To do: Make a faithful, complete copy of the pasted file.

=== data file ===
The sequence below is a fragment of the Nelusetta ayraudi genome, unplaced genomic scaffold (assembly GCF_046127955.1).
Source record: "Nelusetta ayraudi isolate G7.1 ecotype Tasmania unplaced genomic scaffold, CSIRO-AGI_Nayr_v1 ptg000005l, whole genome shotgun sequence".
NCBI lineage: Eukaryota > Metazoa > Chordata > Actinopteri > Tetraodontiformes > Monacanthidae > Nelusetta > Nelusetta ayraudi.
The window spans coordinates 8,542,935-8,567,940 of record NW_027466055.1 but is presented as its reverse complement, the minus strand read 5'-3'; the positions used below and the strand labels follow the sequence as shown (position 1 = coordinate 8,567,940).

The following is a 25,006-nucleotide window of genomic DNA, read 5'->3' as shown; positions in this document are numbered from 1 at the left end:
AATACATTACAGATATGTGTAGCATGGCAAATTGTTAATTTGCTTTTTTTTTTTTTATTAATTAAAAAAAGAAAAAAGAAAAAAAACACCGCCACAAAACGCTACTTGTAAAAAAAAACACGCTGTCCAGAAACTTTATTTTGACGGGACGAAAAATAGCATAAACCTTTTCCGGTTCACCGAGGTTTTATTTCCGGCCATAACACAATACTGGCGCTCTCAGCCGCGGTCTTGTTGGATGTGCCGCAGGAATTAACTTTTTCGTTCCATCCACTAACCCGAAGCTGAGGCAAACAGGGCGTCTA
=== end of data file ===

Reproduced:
The sequence below is a fragment of the Nelusetta ayraudi genome, unplaced genomic scaffold (assembly GCF_046127955.1).
Source record: "Nelusetta ayraudi isolate G7.1 ecotype Tasmania unplaced genomic scaffold, CSIRO-AGI_Nayr_v1 ptg000005l, whole genome shotgun sequence".
NCBI lineage: Eukaryota > Metazoa > Chordata > Actinopteri > Tetraodontiformes > Monacanthidae > Nelusetta > Nelusetta ayraudi.
The window spans coordinates 8,542,935-8,567,940 of record NW_027466055.1 but is presented as its reverse complement, the minus strand read 5'-3'; the positions used below and the strand labels follow the sequence as shown (position 1 = coordinate 8,567,940).

The following is a 25,006-nucleotide window of genomic DNA, read 5'->3' as shown; positions in this document are numbered from 1 at the left end:
AATACATTACAGATATGTGTAGCATGGCAAATTGTTAATTTGCTTTTTTTTTTTTTATTAATTAAAAAAAGAAAAAAGAAAAAAAACACCGCCACAAAACGCTACTTGTAAAAAAAAACACGCTGTCCAGAAACTTTATTTTGACGGGACGAAAAATAGCATAAACCTTTTCCGGTTCACCGAGGTTTTATTTCCGGCCATAACACAATACTGGCGCTCTCAGCCGCGGTCTTGTTGGATGTGCCGCAGGAATTAACTTTTTCGTTCCATCCACTAACCCGAAGCTGAGGCAAACAGGGCGTCTA